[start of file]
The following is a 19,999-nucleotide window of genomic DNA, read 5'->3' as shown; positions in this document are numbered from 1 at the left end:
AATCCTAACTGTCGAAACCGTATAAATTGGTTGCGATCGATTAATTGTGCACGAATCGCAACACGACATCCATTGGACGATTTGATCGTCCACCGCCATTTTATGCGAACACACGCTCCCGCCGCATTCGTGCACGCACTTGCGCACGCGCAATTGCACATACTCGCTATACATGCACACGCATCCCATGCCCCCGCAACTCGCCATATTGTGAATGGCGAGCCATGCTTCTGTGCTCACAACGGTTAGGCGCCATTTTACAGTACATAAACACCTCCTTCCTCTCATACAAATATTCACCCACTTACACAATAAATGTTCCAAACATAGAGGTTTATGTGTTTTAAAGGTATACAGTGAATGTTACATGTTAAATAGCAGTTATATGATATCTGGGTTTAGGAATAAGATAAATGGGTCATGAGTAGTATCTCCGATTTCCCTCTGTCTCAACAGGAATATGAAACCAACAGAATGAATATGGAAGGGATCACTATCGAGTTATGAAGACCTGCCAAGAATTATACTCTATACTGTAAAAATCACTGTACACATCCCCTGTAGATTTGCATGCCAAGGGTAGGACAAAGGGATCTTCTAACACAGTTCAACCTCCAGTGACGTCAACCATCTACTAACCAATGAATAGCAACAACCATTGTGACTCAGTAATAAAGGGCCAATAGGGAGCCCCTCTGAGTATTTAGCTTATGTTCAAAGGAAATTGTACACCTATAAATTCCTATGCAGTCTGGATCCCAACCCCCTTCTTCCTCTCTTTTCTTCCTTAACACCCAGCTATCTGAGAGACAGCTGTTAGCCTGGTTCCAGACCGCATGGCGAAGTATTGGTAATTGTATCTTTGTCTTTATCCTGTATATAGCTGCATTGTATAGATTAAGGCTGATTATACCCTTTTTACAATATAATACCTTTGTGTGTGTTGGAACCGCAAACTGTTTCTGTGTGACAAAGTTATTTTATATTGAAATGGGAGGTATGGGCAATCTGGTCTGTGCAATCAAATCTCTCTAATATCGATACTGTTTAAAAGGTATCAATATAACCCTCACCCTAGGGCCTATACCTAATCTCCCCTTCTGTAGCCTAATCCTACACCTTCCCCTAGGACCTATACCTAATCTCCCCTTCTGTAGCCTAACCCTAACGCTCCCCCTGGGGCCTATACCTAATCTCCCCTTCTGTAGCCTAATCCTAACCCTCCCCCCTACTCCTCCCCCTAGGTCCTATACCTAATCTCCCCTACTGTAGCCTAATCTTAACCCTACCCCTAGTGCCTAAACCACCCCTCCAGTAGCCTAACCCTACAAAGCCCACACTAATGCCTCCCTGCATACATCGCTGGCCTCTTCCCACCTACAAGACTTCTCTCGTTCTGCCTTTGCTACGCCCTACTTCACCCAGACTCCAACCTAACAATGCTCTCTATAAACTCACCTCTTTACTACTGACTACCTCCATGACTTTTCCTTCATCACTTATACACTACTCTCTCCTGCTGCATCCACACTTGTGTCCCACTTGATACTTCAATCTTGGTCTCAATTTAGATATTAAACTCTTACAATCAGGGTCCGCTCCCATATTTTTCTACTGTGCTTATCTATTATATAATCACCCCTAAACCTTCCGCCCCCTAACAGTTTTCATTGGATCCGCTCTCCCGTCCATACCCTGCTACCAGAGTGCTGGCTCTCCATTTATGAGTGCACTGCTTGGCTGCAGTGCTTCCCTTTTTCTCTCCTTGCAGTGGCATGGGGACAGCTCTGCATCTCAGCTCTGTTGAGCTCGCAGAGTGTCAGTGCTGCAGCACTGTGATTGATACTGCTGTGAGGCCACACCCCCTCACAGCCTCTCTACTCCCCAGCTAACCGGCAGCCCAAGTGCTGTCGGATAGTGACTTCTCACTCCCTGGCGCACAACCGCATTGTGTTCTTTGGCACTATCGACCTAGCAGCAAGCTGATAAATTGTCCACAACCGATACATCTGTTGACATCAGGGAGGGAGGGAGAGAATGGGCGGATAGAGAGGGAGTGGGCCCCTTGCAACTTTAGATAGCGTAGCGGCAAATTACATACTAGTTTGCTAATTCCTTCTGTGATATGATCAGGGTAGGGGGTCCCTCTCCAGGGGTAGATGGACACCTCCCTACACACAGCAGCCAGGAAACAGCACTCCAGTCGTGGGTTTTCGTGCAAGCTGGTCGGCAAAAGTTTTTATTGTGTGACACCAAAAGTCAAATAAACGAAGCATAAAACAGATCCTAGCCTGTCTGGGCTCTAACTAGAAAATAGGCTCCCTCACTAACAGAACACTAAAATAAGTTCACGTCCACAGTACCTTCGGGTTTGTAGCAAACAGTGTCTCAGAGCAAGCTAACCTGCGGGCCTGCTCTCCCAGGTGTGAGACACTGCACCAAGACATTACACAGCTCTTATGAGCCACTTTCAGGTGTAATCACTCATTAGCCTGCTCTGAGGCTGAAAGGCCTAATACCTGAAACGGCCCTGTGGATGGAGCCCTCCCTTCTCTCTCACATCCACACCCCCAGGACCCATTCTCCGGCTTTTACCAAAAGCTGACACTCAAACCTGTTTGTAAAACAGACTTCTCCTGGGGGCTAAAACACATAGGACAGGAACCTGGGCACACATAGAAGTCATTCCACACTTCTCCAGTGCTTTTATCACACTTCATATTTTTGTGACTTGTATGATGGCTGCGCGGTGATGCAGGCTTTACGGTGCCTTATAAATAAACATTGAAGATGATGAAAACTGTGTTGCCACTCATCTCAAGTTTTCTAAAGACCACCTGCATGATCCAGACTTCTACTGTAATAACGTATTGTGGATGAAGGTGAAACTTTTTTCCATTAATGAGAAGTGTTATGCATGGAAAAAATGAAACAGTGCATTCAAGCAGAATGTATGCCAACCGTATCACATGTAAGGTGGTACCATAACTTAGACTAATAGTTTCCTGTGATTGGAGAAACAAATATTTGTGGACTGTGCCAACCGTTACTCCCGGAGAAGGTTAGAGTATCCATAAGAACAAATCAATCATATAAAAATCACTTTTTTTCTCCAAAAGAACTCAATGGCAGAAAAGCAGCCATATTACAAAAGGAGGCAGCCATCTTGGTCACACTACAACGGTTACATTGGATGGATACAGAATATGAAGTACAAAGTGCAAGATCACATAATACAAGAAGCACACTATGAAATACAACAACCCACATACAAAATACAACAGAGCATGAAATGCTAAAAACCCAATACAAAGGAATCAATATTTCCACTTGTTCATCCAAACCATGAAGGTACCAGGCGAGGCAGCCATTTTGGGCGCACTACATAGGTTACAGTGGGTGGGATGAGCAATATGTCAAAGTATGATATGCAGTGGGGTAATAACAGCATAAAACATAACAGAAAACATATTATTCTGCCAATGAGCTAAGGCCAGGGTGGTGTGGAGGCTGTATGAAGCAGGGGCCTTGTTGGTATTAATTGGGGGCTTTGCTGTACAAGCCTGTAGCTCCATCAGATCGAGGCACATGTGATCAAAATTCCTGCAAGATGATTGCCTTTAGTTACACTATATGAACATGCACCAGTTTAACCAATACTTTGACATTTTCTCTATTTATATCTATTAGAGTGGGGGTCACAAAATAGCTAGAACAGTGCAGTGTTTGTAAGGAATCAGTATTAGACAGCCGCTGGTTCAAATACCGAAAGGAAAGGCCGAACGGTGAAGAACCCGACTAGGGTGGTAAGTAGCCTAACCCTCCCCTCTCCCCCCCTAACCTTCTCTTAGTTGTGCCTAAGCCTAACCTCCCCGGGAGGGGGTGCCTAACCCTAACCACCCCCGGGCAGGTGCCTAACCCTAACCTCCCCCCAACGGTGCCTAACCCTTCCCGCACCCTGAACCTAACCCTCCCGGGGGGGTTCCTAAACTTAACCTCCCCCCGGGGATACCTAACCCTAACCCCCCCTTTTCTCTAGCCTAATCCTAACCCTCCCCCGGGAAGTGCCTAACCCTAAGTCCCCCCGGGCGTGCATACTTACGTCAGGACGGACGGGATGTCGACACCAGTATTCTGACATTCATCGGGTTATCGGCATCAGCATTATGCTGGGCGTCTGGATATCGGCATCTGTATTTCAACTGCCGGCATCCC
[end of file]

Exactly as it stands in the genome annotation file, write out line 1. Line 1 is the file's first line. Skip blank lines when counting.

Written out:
The following is a 19,999-nucleotide window of genomic DNA, read 5'->3' as shown; positions in this document are numbered from 1 at the left end: